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New SIUE chancellor looks to community partnerships to boost his alma mater

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(Wikimedia Commons)

(Wikimedia Commons)

(Wikimedia Commons)

By Ashley Jost | St. Louis Post-Dispatch

EDWARDSVILLE — Randy Pembrook hopes to bring some fresh ideas to his alma mater this fall.

Top on the list is how to make Southern Illinois University Edwardsville less dependent on Illinois’ notoriously volatile state funding, most likely by seeking “creative” community and business partnerships.

Pembrook, who started on the job Aug. 1, welcomed back students Monday for a fresh semester — one that followed months of acrimony over the state’s budget.

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It took a partial, emergency spending plan passed in July for lawmakers to siphon some money to colleges and universities, some of which were laying people off in the budget crisis.

Even so, Pembrook says he knows state funding will remain uncertain. The key, he said, is finding innovate ways generate revenue for the school.

“That’s one of the themes that I am going to be talking a lot about. How do we make the institution as community-based as possible?” he said. “It’s not just Illinois. You look at any state, and state support for institutions is down.”

The circumstances are different, but the effect on higher education was similar back in Kansas where Pembrook was the provost at Washburn University in Topeka.

Washburn is a public school with a hybrid funding system. It’s predominantly funded by a county tax, with the rest of the money coming from the state. So when the state cuts 5 percent of each institution’s budget, it’s less of a hardship, Pembrook explains.

He had success back in Kansas identifying community and even state needs and finding ways to meet them in a mutually beneficial way. A local hospital, for example, was seeing large numbers of uninsured people coming into the emergency room.

The Washburn nursing school teamed up with the hospital to address the issue. The hospital paid for a mobile clinic, a full-time employee and the rest of the so-called staff were students and faculty.

Similarly, when the state of Kansas was unable to catch up on evidence processing, Washburn agreed to boost its forensics program. The state paid more than $50 million to build a facility, and paid to staff it, and the students gained a hands-on learning experience, he said.

“I am convinced community partnerships are the future,” he said. “You have to figure out a way that it’s a win-win for businesses, for health institutions and for educational entities to do partnerships together.”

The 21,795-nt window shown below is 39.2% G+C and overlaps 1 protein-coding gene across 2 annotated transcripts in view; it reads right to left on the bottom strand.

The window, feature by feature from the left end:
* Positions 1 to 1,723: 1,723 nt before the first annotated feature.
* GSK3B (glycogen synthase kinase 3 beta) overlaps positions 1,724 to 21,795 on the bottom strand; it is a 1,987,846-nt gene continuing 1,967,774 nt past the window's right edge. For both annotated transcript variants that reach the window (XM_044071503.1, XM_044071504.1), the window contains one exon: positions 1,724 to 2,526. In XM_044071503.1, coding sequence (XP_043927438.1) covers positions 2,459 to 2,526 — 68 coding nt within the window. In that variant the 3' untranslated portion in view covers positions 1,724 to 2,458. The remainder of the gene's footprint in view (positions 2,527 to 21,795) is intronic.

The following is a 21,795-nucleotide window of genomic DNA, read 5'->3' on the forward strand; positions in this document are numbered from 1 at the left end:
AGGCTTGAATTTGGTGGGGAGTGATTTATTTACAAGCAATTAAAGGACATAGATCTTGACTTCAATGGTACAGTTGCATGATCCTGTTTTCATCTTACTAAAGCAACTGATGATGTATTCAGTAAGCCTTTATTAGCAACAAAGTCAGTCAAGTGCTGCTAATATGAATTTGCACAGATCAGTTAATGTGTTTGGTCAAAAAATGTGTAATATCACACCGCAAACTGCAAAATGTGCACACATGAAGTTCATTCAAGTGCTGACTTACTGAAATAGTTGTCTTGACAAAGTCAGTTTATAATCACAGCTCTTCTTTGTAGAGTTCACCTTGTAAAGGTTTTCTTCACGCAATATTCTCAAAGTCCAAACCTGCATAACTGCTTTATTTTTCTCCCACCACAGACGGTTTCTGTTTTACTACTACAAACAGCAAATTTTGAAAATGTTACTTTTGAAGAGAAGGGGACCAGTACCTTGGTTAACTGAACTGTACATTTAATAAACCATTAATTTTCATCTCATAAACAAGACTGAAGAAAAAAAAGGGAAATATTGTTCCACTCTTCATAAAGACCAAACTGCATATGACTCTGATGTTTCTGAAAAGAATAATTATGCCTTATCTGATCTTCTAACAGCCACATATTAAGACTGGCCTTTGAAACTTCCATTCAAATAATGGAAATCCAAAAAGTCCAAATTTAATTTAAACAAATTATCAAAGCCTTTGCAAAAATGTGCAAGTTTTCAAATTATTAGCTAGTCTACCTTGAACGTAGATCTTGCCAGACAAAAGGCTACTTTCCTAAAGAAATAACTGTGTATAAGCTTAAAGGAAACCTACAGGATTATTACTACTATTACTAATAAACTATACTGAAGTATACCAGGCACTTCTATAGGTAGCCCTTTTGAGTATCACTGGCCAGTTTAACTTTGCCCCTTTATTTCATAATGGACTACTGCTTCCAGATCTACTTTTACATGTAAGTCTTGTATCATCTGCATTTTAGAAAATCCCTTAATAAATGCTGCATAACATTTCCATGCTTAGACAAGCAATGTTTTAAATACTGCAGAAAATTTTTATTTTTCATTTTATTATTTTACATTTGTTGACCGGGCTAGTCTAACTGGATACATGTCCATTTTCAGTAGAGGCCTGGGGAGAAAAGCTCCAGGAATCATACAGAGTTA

Pembrook is right — that is the future, according to Thomas Harnisch, director of state relations and policy analysis at the American Association of State Colleges and Universities.

“The clear reality is that institutions have to be entrepreneurial and look for ways to generate revenue,” Harnisch said, pointing to decreased state funding as the reason why.

Harnisch said institutions nationwide are leveraging the things that make them unique to meet needs of businesses and communities.

“This is a reality of the increased privatization of higher education,” he said. “It’s a reality that institutions cannot raise the revenue to make up from state budgets with tuition.”

The budget patch that Republican Illinois Gov. Bruce Rauner and Democrats in the Legislature agreed on this summer only funded about 85 percent of what higher education institutions received the previous year.

(TNS)

Illinois House Speaker Michael Madigan and Gov. Bruce Rauner. (TNS)

It’s a little soon for Pembrook to identify areas where partnerships are possible, but in a few months he said he’ll be ready to have those discussions.

Hometown advantage

A couple of things have changed at SIUE since Pembrook graduated.

The Greenfield, native left Edwardsville with his bachelor’s and master’s degrees in music education and piano performance, expecting that he’d be back in a few years after getting his doctorate in Florida.

He did made it back — more than 30 years later. SIUE has seen a 30 percent increase in enrollment during the last 15 years. Pembrook said he hopes to find a way to continue those trends in a professional challenge that is very personal for him.

“There was this moment where I thought, ‘OK, I’m going to become the chancellor at an institution in the area where I grew up,'” Pembrook said. “Where my nieces and nephews and the kids of my cousins are going to go. To think about growing this institution to strengthen it not just for our students but for the future generations of my family. How cool is that?

“This area is poised to explode, and people are looking forward to expansion,” he said. “I think people have been just getting through the last year or two. They’re ready to be challenged and to move forward. That’ll be fun.”

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(c) 2016 the St. Louis Post-Dispatch

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